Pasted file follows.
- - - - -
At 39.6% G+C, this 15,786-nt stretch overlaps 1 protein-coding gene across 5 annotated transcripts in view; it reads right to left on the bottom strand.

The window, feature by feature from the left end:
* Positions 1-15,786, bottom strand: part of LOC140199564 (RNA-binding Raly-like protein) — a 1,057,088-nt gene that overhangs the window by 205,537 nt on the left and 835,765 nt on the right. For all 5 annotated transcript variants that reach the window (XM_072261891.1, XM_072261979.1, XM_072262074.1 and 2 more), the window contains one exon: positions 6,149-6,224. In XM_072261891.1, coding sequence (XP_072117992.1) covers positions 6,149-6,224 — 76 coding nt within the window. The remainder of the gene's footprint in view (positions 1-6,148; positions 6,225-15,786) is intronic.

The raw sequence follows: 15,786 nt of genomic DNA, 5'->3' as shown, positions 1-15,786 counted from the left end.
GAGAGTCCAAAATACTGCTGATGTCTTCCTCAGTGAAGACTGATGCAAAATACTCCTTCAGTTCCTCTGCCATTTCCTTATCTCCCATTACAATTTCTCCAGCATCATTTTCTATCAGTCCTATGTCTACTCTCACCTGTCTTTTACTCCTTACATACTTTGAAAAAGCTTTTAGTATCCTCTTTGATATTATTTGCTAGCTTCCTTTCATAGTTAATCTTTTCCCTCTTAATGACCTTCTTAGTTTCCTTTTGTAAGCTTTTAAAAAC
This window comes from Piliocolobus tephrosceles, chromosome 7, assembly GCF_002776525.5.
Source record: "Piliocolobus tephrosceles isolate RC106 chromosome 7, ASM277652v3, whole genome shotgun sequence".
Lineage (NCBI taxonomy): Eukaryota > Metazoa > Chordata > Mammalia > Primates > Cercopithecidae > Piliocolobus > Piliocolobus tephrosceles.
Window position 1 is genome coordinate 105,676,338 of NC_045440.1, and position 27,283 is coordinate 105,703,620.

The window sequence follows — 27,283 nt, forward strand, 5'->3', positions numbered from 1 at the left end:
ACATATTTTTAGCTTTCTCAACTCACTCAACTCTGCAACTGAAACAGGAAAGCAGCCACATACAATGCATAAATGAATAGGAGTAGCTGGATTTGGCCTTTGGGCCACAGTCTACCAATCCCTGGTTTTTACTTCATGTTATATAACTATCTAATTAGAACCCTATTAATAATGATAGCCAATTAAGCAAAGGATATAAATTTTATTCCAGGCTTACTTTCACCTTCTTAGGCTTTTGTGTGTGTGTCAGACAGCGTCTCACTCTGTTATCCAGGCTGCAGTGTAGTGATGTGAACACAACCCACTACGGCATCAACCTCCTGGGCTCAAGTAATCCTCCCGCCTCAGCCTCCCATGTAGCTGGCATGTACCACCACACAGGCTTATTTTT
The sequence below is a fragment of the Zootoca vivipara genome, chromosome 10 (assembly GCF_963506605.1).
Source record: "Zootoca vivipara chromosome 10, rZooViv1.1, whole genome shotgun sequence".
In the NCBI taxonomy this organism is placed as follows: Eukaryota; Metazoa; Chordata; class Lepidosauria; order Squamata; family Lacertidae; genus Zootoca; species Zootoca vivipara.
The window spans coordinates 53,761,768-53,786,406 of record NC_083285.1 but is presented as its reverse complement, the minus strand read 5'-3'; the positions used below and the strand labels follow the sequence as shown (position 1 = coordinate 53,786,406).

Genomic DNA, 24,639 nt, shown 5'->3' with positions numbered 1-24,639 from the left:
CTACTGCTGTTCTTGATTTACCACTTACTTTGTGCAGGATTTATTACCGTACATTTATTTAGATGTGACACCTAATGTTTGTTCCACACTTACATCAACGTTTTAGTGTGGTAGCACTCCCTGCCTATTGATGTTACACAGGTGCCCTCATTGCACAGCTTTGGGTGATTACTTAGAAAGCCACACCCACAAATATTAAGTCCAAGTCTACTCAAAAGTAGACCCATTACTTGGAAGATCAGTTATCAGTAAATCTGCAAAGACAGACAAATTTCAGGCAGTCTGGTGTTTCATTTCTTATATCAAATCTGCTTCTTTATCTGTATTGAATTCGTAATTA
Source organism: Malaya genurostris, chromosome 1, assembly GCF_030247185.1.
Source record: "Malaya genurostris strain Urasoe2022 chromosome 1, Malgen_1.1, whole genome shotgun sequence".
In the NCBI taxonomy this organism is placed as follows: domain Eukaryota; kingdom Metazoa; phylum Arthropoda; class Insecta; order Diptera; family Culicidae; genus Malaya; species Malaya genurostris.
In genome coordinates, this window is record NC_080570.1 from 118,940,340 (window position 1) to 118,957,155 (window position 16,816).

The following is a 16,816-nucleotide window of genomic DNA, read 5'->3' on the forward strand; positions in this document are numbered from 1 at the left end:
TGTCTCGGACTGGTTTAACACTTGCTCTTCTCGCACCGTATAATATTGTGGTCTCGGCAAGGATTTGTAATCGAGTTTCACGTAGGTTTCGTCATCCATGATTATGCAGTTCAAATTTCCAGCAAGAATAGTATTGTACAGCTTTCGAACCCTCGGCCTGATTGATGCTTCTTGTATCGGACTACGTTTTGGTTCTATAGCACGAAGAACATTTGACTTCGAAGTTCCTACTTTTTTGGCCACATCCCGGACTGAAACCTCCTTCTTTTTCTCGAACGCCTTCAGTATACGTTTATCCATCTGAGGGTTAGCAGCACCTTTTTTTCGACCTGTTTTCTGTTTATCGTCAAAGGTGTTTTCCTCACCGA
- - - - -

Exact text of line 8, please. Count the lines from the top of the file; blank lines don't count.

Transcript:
Lineage (NCBI taxonomy): Eukaryota > Metazoa > Chordata > Mammalia > Primates > Cercopithecidae > Piliocolobus > Piliocolobus tephrosceles.